A study published in the International Journal of Stress Management found that people who exercised on a stationary bicycle for 30 minutes with a friend said they felt calmer after the workout than those who cycled alone. And it’s also just more fun: Researchers from the University of Southern California found that people who worked out with friends (or a spouse or co-worker) said they enjoyed the exercise more than those who sweat it out alone. Add that to the list of reasons why working out with others may encourage you to make fitness a habit that sticks.
Diversify your workouts: Another health benefit of having a plus one at the gym? “Having spotters to make sure that you’re performing an exercise correctly and can do said exercises to failure in a safe manner,” says Schaer. “In some instances, having a partner can even help you do exercises that you couldn’t do on your own. Think partner assisted pull-ups.”
There are only so many exercises you a perform alone — throw other person into the mix and you’re able to really get creative. “There are so many fun fitness moves that require having a partner or multiple partners,” adds Schaer. “Just trying doing medicine ball toss sit-ups by yourself, it can make you feel really lonely in a hurry. Having multiple people around can really open up a creative catalog of exercises: from partner resisted moves (hey, stop sitting on my back during push-ups!) to relays the options are plentiful and fun.”
Research shows that people who worked out with others enjoy the exercise more than those who sweat it out alone.
So what exactly is Pilates? Well we know what it is not.
In his own words Joseph Pilates said: “Contrology is not a system of haphazard exercises designed to produce only bulging muscles.” It is an exercise and breathing regime that “develops the body uniformly, corrects posture, restores vitality, invigorates the mind and elevates the spirit.”
For Joseph Pilates, the health of mind and body are inextricably linked. “Physical fitness,” he believed, “is the first requisite of happiness.” This basic principle is the foundation of the Pilates method, which is a program of specific and controlled exercises that stimulate the mind and body, with the mind controlling the muscles – not the other way round. “Ideally our muscles should obey our will,” he said, “It is the mind itself which shapes the body.”
The focus of Pilates is that what counts is not so much what you do, but rather how you do it. Pilates isn’t aerobics: it demands intense concentration and focus on posture, core muscles and breathing. It’s all about working smarter, not harder, where precision is everything. This philosophy is exacerbated when working in groups.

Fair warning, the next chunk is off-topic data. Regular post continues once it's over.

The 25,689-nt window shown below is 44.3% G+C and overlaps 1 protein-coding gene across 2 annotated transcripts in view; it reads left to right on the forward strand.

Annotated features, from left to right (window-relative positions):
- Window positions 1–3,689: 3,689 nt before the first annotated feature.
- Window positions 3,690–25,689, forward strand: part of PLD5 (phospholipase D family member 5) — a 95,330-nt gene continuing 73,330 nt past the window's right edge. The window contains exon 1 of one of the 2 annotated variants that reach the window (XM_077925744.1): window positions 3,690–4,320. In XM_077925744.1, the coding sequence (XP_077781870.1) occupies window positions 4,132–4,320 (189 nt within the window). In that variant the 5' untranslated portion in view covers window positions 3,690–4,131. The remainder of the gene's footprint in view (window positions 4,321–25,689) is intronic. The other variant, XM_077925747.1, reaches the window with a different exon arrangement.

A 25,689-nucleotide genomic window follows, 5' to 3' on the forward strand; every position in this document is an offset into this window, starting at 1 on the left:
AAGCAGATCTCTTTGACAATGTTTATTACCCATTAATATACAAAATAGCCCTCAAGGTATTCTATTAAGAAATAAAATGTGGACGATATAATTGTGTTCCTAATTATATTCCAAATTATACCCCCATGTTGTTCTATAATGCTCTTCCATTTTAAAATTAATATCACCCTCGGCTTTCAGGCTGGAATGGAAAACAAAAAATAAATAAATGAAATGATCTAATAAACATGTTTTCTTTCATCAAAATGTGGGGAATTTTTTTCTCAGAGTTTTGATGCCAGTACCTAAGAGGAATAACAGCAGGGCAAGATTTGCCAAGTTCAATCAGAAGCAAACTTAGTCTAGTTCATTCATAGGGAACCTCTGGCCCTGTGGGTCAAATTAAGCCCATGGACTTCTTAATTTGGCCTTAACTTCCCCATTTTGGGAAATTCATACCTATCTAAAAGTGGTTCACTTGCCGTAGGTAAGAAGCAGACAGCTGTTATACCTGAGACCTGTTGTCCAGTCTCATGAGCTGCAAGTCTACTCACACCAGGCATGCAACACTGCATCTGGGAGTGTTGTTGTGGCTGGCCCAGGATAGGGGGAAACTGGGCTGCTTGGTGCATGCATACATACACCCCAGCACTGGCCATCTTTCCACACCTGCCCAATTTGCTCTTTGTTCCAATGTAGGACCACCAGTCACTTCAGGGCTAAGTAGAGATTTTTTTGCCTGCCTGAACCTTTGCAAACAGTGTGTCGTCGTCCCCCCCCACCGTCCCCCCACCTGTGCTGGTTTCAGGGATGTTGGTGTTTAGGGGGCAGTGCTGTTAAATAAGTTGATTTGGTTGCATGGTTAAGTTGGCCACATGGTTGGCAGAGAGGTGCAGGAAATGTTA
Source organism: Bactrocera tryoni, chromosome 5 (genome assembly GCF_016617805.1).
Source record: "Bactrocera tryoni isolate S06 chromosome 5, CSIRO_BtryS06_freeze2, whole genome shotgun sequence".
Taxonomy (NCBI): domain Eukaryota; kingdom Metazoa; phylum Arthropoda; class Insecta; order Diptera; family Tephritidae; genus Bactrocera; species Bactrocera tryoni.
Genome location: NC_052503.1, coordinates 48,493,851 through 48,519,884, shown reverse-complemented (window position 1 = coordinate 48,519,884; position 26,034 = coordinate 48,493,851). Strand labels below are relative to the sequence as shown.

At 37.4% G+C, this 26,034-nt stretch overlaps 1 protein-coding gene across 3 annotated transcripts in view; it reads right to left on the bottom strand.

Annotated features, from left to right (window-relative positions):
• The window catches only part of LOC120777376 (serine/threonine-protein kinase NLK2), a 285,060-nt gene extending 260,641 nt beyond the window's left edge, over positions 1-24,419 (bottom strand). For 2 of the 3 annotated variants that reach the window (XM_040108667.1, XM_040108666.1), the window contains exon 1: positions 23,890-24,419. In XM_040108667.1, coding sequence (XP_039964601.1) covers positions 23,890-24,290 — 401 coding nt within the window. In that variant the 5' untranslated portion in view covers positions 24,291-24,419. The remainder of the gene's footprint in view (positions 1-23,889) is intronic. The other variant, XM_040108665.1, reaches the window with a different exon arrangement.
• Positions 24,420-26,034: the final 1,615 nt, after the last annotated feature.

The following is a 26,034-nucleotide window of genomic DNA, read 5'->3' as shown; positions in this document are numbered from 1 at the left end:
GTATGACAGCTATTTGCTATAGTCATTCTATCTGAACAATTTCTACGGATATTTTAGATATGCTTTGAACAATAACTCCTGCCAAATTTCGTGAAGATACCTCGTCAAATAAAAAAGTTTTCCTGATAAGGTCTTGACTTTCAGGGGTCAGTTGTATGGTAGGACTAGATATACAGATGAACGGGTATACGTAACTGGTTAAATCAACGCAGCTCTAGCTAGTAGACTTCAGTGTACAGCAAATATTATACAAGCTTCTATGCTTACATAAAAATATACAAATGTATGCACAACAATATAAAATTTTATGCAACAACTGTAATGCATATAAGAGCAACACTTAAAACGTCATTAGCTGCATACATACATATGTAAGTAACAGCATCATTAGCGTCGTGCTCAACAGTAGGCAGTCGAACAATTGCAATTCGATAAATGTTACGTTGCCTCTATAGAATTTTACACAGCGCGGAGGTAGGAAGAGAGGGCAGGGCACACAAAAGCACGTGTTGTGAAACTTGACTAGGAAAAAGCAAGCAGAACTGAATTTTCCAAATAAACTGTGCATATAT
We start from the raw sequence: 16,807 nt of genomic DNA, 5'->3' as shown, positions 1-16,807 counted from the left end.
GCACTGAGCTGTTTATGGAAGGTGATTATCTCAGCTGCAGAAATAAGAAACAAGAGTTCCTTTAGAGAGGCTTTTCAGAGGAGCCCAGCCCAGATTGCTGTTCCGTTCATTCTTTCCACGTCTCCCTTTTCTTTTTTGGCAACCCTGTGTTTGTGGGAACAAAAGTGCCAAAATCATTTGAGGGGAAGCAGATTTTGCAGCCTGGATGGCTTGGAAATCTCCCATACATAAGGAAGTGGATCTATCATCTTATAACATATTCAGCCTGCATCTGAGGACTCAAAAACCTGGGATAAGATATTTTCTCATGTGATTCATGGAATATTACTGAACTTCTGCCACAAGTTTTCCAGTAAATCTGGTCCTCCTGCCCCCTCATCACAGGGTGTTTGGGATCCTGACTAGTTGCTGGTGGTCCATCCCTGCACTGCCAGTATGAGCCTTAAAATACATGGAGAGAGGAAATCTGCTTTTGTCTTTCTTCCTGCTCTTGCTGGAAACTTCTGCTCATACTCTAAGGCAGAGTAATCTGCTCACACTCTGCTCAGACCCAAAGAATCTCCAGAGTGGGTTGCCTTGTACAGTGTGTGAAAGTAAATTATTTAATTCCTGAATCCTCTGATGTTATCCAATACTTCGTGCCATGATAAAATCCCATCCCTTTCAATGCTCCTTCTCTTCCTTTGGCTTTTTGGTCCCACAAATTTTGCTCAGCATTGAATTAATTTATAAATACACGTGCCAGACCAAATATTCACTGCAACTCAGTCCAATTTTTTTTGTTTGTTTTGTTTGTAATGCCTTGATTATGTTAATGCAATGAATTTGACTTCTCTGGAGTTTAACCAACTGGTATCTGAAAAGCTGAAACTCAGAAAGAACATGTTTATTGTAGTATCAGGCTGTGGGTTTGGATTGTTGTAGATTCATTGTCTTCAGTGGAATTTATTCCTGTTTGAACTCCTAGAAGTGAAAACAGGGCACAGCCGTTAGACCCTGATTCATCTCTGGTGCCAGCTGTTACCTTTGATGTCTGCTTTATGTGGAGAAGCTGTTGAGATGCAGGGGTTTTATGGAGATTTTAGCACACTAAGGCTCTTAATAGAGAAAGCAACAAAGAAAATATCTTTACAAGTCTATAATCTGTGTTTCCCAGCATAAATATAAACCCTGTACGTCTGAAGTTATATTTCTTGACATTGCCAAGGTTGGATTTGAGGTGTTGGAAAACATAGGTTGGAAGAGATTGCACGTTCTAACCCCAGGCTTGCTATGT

Find support — and accountability — in being part of a team: “I believe the best way to workout is in a group setting. For several years, I have taught hundreds of classes, from Pilates & Yoga to boxing, and the best part of it all is the fun that participants have in their workouts,” says Schaer. “It’s an amazing feeling to see [people] do things they never thought they could until it took the person next to them to encourage them to complete that set, rep, mile or round. There’s a bond that is created when a group struggles, sweats, fights, and grinds their way through a tough workout. I focus on building relationships in class because if that happens, I know participants will come back tomorrow.”
“When we work out with other people we can gain a sense of camaraderie, because everyone is there for the same purpose,” agrees Joyce Schaer, Master Trainer at Pilates Pop-Up. “The people you see each week in a group class eventually become your family and want to see you back each week creating accountability.”
“There’s a bond that is created when a group struggles, sweats, fights and grinds their way through a tough workout.” -Joyce
And once that group workout is scheduled into your calendar, with other people banking on you showing up, it’s a whole lot harder to hit snooze a second time and roll back over.
“Participants leave happy to have ‘got their workout in,’ to have maintained their record of attendance and relationships, and to have survived another day in a healthy capacity within their fitness community,” Schaer adds. “They look forward to the next encounter — Whether that encounter is craved due to fitness-related goals or the personal relationships cultivated, it is a win-win scenario for the participant’s physical and mental state of health.”
Get external motivation when you’re dragging: Being a part of this type of community can provide a huge boost of motivation beyond the one that comes with the physical health benefits of a workout, which can be helpful for those finding it hard to stay committed.
“Motivation improves because group workouts are often filled with encouragement; ‘You can do it!’ cheers and other accolades from others keep the energy and motivation high,” says Schaer. “Inspiration benefits because in a group there is always the one who ‘seems to do it best’ and becomes the ‘reach’ for the group.”
“Working out with other people creates a high level of motivation among one another, especially when someone has a good day,” agrees Wong. “The positive vibes are infectious and spread throughout the class like wildfire, creating a positive attitude and environment for the whole class.”
Think of how much you could benefit from a little encouragement when dragging yourself through those three miles on the treadmill. “When you work out with the right people or in the right class you get uplifted and encouraged to be your best,” this concept is at the heart of Pilates, says Schaer. “All those shouts to do one more, or push to the finish line, plus the high fives and pats on the back for completing sets with precision and accomplishing personal bests create amazing positive feedback loops. And just like with smiling, trigger the release of hormones that make you feel good. All these things can make sure that you stick with your workouts and wellness routine.”